Sisters Darby and Abbey Cone have polar interests, but their passions collided Wednesday at the Fort Worth Stock Show and Rodeo.
Darby Cone, 18, is a competitive barrel racer, and on Wednesday she rode in the rodeo’s grand entry. Abbey Cone, 16, is a budding country musician, and she sang the national anthem to start the 2 p.m. edition of the rodeo.
“The stock show is bringing my two worlds together,” the girls’ mother, Melissa Cone of Argyle, quipped just before her daughters took the stage.
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Wednesday was Cook Children’s Day and half of the ticket sales for the day’s rodeo performances will be donated to Cook Children’s Medical Center in support of the Neonatal Intensive Care Unit.
For the Cone sisters, it was a fitting day for them to perform.
Darby Cone was born prematurely and spent the first six months of her life in Cook Children’s neonatal ICU, undergoing 10 surgeries during that time, her mom said. She weighed only 1 pound, 13 ounces at birth.
And Abbey Cone is a volunteer at Cook Children’s Child Life Zone, where patients can play and record music in an actual studio in the hospital to get their minds off the reasons for their medical stays.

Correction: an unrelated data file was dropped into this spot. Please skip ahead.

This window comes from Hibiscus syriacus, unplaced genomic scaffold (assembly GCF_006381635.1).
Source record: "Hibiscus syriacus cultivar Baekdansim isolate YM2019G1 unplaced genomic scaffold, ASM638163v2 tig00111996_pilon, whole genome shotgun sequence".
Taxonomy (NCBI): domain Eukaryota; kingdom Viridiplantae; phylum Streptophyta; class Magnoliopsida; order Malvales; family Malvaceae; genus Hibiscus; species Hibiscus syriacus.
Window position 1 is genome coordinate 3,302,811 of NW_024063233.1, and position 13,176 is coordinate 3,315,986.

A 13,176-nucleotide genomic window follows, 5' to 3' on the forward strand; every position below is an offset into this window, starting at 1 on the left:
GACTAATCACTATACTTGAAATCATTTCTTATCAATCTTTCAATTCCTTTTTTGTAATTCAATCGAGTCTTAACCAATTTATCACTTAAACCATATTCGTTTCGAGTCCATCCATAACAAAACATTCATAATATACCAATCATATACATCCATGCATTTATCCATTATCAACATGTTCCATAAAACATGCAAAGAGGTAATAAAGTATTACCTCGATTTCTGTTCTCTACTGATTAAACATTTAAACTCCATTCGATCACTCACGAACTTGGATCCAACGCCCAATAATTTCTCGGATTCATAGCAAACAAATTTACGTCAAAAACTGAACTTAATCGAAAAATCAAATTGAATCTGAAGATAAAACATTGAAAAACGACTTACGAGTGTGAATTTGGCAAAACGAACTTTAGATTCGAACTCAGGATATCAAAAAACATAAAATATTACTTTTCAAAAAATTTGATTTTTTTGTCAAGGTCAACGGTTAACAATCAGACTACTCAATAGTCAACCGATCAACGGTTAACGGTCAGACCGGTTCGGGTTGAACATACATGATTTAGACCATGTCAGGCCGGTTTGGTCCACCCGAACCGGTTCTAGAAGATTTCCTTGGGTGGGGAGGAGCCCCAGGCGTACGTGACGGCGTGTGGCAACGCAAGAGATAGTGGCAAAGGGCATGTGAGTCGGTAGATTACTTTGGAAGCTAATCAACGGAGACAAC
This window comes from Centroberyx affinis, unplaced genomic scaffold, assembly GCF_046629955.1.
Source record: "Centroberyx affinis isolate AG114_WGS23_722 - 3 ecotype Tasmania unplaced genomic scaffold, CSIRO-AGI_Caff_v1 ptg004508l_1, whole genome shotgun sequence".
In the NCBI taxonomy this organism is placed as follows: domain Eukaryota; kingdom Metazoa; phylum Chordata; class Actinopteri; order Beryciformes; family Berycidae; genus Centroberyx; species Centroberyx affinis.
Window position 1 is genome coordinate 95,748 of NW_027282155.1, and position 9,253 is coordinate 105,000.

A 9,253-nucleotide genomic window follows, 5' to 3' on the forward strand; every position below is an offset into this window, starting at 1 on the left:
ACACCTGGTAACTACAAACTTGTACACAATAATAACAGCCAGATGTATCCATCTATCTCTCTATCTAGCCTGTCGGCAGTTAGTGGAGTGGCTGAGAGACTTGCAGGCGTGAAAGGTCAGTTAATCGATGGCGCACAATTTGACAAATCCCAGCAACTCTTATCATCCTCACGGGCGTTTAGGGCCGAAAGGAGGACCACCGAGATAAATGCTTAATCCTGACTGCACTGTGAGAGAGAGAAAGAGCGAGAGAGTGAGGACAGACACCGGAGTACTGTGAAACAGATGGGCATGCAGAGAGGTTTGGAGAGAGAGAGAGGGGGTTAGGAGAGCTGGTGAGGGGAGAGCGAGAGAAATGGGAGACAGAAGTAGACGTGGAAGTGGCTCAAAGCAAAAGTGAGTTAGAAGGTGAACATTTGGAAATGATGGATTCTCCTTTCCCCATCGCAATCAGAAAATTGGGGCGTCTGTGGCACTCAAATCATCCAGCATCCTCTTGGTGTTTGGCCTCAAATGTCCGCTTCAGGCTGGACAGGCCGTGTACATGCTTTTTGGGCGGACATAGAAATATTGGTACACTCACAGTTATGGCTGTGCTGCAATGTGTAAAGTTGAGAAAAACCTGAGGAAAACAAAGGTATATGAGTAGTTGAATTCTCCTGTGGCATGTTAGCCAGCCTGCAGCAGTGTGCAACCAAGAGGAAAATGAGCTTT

Their mom is also a volunteer at Cook Children’s, co-chairing the hospital’s “Pickin’ for preemies” acoustic jam benefit.
Today, both sisters are healthy and extremely active. But they are also strikingly different.
Darby Cone is a senior at Byron Nelson High School in Trophy Club and plans to study nursing at Tarleton State University in Stephenville. She hopes to someday work at a neonatal ICU.
Darby Cone is petite, but wears a rugged brown cowboy hat that covers much of her straight, light-brown hair. She is down-to-earth shy, and feels most at home spending time with one of her eight horses. She spends more time with her dad, Steve Cone, who runs businesses when he’s not ferrying his daughter to barrel riding competitions.
The Cone sisters are the youngest of four siblings. They have an older brother and sister.
On performing with her singing sister, Darby Cone said, “This is not everyday life. A horse is everyday life for me.”
Abbey Cone is being home-schooled while she explores her country music career. She splits time between Argyle and Nashville, usually accompanied by her mother.
Abbey Cone has curly, golden hair and is quick to flash a ready-for-Nashville smile. She shows no hint of butterflies before performing in front of a large audience, such as the one gathered Wednesday at Will Rogers Coliseum.
“For sure, it is cool,” Abbey Cone said of the limelight she shared with her sister Wednesday. “Our lives are so different. She’s going one way with my dad, and I’m going another way with my mom.”
Gordon Dickson, 817-390-7796